Thankfully there’s Brazilian music genres for every one of your moods.
When I was a student in Brazil, we would escape to a new live music spot almost every night, where I could lap up this newfound encyclopedia of Brazilian rhythms. Most nights we wobbled home, blissful on the consumption of too many sweet caipirinhas and filled to the brim with smooth Portuguese lyrics.
I’ve spent the afternoon at a rickety country enclosure as bountiful cowboy hats jostled together. Squeezed shoulders with strangers as joyous pagode rattled through hole-in-the-wall bars. Crowded into Portela’s headquarters to celebrate another Carnival victory by belting out their winning samba anthem on repeat. There’s an untapped wealth of Brazilian music genres for you to discover!
Sink into the Brazilians rhythms below and experience the full palate of Brazilian music.
Whipping between nostalgic beach life and simultaneously encasing you in elevator ambience.
Bossa Nova originated in the late 1950s in Rio de Janeiro. The rise of Bossa Nova developed simultaneously with extensive urbanisation of cities such as Rio and São Paulo. At the saem time the capital was moved to Brasília a futuristic planned city built in the center of the 5 Brazilian regions. The genre and cosmopolitan movements with it were drawn to a close as the military dictatorship seized power in 1964.
Sorrow and blissful happiness kept in beat with a tambourine.
Samba originated in African-Brazilian urban communities in Rio de Janeiro, now known as favelas. communities in the North of Rio de Janeiro. The samba rhythms we recognise today were born in the 1920s in the neighbourhood of Estácio. Heavy percussion guided a quicker pace over time and eventually as samba became adopted as a national symbol it solidified itself into the lyrical, percussion dance taht dominates carnival.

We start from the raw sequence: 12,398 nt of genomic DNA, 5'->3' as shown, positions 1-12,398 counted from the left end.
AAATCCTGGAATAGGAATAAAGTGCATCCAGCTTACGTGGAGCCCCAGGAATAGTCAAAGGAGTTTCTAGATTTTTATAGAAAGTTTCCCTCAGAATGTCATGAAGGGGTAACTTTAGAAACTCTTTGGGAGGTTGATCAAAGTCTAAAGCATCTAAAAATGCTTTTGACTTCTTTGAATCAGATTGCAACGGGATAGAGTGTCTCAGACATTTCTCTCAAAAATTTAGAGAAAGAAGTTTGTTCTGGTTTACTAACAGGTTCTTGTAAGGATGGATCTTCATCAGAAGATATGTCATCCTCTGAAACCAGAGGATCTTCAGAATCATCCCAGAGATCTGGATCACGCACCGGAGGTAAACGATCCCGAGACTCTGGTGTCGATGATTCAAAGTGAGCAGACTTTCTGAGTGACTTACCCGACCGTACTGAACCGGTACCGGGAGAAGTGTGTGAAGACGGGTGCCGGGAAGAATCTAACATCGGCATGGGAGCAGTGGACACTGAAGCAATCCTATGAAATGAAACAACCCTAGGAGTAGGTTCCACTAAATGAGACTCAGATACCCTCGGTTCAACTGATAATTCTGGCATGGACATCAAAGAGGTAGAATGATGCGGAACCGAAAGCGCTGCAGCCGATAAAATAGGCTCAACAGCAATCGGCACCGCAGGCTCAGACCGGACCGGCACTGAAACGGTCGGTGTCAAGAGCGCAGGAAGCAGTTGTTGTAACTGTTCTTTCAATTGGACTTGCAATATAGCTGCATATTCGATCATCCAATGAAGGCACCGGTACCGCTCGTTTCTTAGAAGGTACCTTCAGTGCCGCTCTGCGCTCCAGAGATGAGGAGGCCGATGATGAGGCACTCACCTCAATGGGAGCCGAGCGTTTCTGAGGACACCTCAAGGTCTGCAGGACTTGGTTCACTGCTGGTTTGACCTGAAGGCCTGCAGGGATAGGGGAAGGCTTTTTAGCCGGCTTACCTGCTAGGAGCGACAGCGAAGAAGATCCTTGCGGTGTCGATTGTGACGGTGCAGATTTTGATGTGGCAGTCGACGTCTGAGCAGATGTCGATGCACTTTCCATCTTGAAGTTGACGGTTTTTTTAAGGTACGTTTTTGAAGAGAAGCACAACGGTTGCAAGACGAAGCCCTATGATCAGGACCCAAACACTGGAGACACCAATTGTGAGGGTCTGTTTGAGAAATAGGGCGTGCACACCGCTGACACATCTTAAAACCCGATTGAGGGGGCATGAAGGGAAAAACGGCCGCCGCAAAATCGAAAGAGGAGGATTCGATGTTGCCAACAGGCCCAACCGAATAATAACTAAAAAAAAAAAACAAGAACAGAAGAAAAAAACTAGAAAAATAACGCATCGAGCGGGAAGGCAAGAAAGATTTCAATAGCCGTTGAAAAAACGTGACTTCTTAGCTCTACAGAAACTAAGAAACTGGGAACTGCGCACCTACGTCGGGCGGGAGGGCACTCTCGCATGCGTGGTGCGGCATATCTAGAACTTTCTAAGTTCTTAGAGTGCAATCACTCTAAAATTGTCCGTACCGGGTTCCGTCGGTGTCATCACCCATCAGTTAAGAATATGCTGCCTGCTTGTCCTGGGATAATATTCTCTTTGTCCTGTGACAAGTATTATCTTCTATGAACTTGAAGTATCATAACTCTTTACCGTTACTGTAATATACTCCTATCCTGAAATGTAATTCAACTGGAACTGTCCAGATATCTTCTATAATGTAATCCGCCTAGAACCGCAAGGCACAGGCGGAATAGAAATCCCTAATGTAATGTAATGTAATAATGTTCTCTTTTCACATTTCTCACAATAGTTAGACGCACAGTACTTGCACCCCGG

A happy mush of Brazilian flavour that accumulates in bars.
Featuring predominantly the Brazilian tambourine, called the pandeiro, and an array of alternative string instruments like the cavaco, pagode is a sub-genre of samba. Although the genre is often referred to as cliché, pagode derives from the word party and is a predominate feature of much of the Brazilian bar scene.
Beatboxing bass that makes your butt take on its own autonomous life.
Funk came out of Rio de Janeiro’s favelas in the 1980s. A person who sings funk is a funkeiro or funkeira. Songs are characterised by the beat of “Bum-Cha-Cha,” and is instantly recognisable. Along with the melodies, raps and beat often the most memorable element is the dancing, which is something akin to US’ twerking. Expect gyrating hips and wobbling butts.
Country music without the barn dance, yet filled with the brim with heterosexual duplets.
The country music of Brazil. Of course, it’s an oversimplification to round it all up into one homogenous group but everything they have in common is their from the interior. The places with no beaches, but not the Amazon.
Sertanejo brings the accordian into cool. I’m not sure if there is another nationality where the biggest heartbreakers weild the accordian and play in duplos. Yes, same sex duplos. But this music genre has something of a cult following by the country folk (in city and in rural areas).
Cheery wind and string instruments running slurs around each other.
Kind of like a Brazilian jazz choro or chorinho is an instrumental genre. Often credited as preeminating samba choro is also played in a round circle. Different from jazz Brazilian instruments have weedled their way onstage such as the pandeiro, a Brazilian tambourine like instrument.
Música Popular Brasileira (MPB)
Pop’s slightly cooler, tanned brother: Brazilian Pop
Brazilian pop is nothing akin to Britney or Spice Girls. No, it’s classic bar music with a mix of rock, punk and jazz and more. Many of the predominant singers of MPB still reign in the hearts of all Brazilians. Like easy listening that will lull a teenager, as well as your gran.
Paralamas do Sucesso
Accordion meets barn dance.
Forró is a community dance that gained more popularity in WWII. American’s would call the dance “for all” and Brazilians adopted the word as “forró.” In Portuguese a double ‘r’ is a ‘h’ sound. Forró features the accordian and is danced in pairs.
Bahian samba: more beachy, more bouncy.
Fusing together various Brazilian influences from samba, candomblé (an African / Catholic religion) and reggae and forró. Axé is the leading Brazilian music genre in Bahian carnival, the second largest in the world.
What other Brazilian music genres do you know?